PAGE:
Perhaps more than anyone with his longevity in the music business, Tom Petty got the most out of his talent. The Heartbreakers started their career in an era of larger than life arena rock bands. "Larger than life" couldn't possibly be a less fitting description. Petty was an average looking rocker dude from Florida, who fronted a band of similarly average looking dudes. You could say the same about Springsteen and the E Street Band, but come on ... they had the Spectorian glamour from day one. They were always a stadium band stuck playing clubs until they got big enough. The Heartbreakers where straight ahead, nose to the grind, professional rockers. In another life (say, if Petty had been born fifteen years later), he might have had a career the likes of Jon Spencer -- essentially that of a pub rocker with a strong cult following, who occasionally sniffs major label success via short-lived collaborations with a hip producer, but always ends up retreating back to the underground. Most musicians would kill to have Jon Spencer's career, but Jon Spencer never played the Superbowl halftime show.
Forty years ago, could anyone have predicted how Petty's career would turn out? As the 70's rolled on, he timed his album releases perfectly with the rise of punk. Petty was rootsy enough to be liked by the classic rock crowd, and no frills enough to be liked by the new wave crowd. That dual cred was still sustaining him in the early 90's, when the previous generation of 70's and 80's rockers had been cleared out by the younger, filthier grunge and alternative stars, with the exception of Neil Young and Tom Petty.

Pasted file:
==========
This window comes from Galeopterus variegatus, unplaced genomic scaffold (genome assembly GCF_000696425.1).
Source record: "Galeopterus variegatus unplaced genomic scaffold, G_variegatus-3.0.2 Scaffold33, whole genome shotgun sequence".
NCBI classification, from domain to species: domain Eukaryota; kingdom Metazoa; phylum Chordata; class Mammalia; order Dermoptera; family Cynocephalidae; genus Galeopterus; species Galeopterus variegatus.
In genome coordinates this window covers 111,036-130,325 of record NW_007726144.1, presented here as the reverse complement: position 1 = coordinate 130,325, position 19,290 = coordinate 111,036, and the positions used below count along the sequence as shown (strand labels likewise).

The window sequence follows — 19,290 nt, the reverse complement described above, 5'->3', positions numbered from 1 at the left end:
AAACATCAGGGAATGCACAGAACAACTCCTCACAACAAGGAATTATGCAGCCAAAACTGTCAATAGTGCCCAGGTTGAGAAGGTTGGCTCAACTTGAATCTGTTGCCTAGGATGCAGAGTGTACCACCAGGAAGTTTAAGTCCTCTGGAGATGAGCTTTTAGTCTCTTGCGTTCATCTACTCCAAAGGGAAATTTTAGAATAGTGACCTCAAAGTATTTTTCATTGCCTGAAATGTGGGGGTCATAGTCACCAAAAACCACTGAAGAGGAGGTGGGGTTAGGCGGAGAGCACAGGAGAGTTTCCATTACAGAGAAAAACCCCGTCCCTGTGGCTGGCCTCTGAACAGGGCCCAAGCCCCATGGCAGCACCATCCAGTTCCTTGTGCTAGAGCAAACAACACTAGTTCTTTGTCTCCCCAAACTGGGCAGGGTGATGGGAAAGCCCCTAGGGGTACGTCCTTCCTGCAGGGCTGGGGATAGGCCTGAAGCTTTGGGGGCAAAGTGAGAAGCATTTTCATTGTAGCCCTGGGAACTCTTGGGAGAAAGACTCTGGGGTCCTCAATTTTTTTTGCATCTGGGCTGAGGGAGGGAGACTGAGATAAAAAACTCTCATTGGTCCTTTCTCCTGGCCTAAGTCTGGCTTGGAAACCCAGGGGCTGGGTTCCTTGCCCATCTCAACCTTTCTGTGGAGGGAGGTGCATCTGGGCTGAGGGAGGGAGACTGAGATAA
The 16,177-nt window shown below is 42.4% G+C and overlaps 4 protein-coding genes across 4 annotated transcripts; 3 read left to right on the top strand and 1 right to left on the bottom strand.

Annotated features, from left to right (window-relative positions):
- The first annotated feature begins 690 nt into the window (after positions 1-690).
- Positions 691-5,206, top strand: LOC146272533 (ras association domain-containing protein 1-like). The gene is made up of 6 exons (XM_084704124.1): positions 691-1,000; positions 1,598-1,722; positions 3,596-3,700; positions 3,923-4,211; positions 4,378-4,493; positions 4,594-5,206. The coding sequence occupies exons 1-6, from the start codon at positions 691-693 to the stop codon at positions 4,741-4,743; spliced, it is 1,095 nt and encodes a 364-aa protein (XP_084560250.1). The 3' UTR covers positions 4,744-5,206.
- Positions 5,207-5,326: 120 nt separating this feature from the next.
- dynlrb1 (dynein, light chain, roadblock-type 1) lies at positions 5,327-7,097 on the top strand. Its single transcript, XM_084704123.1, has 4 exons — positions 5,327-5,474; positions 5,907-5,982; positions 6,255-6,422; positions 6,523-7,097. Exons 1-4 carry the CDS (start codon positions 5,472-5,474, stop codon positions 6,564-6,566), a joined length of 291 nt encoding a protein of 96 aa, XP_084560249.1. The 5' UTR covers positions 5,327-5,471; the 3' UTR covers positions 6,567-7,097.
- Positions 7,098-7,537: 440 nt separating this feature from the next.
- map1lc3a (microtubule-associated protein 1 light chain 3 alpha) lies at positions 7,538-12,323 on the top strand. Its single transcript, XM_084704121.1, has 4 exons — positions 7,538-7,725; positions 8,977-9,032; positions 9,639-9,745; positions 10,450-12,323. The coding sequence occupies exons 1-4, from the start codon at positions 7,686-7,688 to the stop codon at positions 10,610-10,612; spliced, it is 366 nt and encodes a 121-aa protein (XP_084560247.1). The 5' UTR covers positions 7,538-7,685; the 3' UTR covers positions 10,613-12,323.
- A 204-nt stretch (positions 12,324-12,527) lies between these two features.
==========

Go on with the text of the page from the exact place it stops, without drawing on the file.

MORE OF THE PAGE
At the end of the 80's, he looked out of place as the youngest Travelling Wilbury by far. Musically, he blended in just fine, and you'd be forgiven for thinking this would mark the beginning of the Stones/Who never ending nostalgia tour phase of his career. But the next year he released his most successful album, "Full Moon Fever". And a few years later, Petty's videos were in heavy rotation in MTV and remained so throughout the early and mid 90's, long after many of his earlier contemporaries were no longer considered relevant to the Gen-X and Y crowd.
Petty had a lot of great songs, but the most special one for me is "Learning To Fly", which essentially kicked off my mini-obsession with "repetitively strummed acoustic guitar" songs such as Kristin Hersh's "Me and My Charms", James' "Laid", and countless others. Plus it has one of the best "coming of age" lyrics ever written.